Posted in Architecture

Archtrove Travels To Denmark – The Danish Way Is The Only Way

Venture outside the main cities of Denmark, and you can see why it is known for having more cows than people, vast luscious green land runs for miles. Situated in the south of Northern Europe, between Sweden and Germany, alongside Sweden and Norway, this country makes up Scandinavia.

It’s true, Denmark doesn’t have the wows of most countries, but its landscape are simply subliminal. Such landscapes are reflected in the Danish design philosophy towards fashion, food, architecture, furniture and art. Simplicity of form and function come first but not at the expense of beauty. And so you’ll find moments of quintessential Danish loveliness on a long sandy beach, in a small alleyway, a Renaissance castle or a cosy candlelight dinner.

It captures global imagination as the epitome of a civilised society, and it punches above its weight on many fronts, urban planning, sustainability, work-life balance, design and architecture. Recent global crushes, freshly exported from Copenhagen, include a city cycling culture, the New Nordic culinary movement, and brilliantly addictive TV drama series.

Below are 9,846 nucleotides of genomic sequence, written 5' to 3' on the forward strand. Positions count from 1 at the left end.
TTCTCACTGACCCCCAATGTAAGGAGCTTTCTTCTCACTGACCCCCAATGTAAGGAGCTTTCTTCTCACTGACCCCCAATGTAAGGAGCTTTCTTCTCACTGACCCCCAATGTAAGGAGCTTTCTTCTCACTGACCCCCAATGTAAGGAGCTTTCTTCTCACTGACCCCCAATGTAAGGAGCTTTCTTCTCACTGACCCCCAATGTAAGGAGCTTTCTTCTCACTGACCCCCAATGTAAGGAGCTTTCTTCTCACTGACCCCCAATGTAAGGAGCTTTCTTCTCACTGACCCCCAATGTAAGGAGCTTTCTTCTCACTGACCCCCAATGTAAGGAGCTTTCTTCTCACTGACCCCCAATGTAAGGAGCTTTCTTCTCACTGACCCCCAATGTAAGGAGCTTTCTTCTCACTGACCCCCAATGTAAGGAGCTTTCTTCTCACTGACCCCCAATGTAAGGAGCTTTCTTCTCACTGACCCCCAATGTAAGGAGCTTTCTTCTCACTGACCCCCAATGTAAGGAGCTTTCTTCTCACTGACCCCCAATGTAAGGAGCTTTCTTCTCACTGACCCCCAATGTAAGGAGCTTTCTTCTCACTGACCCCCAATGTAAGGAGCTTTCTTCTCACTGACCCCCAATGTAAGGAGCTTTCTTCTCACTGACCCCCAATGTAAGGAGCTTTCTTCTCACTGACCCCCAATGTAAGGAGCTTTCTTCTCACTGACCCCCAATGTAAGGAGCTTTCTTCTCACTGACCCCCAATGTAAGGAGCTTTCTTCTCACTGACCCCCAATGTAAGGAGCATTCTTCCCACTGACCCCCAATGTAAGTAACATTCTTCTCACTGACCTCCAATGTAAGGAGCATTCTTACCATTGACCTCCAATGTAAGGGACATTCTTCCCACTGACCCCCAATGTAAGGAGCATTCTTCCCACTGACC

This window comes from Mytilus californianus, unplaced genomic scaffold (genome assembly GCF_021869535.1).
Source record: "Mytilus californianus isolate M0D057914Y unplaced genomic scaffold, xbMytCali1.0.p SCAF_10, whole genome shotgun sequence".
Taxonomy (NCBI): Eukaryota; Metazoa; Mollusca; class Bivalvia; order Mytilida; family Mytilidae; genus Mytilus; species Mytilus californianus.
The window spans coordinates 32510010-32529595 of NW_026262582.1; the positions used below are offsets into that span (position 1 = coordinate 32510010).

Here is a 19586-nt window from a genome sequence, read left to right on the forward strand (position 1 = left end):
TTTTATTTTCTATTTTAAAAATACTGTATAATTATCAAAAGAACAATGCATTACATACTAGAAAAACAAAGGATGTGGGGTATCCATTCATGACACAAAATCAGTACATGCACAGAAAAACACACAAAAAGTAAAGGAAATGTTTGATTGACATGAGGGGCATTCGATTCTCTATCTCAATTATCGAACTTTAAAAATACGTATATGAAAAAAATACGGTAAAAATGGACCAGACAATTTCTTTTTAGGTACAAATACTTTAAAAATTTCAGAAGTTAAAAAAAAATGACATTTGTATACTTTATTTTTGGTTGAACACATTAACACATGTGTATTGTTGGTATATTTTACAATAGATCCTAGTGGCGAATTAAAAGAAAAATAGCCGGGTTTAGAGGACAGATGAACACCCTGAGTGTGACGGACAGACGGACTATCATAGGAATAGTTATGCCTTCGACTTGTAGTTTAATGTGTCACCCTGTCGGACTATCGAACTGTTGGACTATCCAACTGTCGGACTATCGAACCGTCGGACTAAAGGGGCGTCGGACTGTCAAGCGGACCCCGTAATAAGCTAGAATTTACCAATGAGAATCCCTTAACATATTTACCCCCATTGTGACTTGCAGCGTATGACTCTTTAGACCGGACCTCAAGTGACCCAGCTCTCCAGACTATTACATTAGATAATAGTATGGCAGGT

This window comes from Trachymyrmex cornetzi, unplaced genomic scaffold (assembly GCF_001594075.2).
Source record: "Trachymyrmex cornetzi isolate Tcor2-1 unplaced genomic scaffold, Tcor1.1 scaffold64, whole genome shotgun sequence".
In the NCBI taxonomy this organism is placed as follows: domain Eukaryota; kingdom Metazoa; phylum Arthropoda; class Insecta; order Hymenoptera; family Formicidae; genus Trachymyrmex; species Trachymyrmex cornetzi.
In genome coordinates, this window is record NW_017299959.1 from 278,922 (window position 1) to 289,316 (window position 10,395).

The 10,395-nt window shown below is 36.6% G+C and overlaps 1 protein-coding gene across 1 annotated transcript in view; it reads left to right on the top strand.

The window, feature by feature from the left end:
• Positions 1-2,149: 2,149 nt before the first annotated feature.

Denmark, may be home of the Danish pastry and little mermaid but that’s not all, praised for its design and efficiency, Danish architecture is definitely one to watch out for especially, as it has something for everyone. In the Capital, you can find one the oldest amusement parks in the world, the best restaurant in the world and last but not least the little mermaid. Outside the Capital, Denmark hosts the home of Legoland and the Castle upon which Hamlet, the Shakespearean play, was based on.

Danish design is famed all over the world for its simplistic and effective ways. The Architecture reflects this in its historical and modernistic buildings. Due to the limited access to stone in historic times, brick was the material of choice hence similar styles were duplicated across the capital and other cities. Fast forward to modernistic times and this style of functionalism duplicated across the world (Sydney Opera House), and it the country itself.

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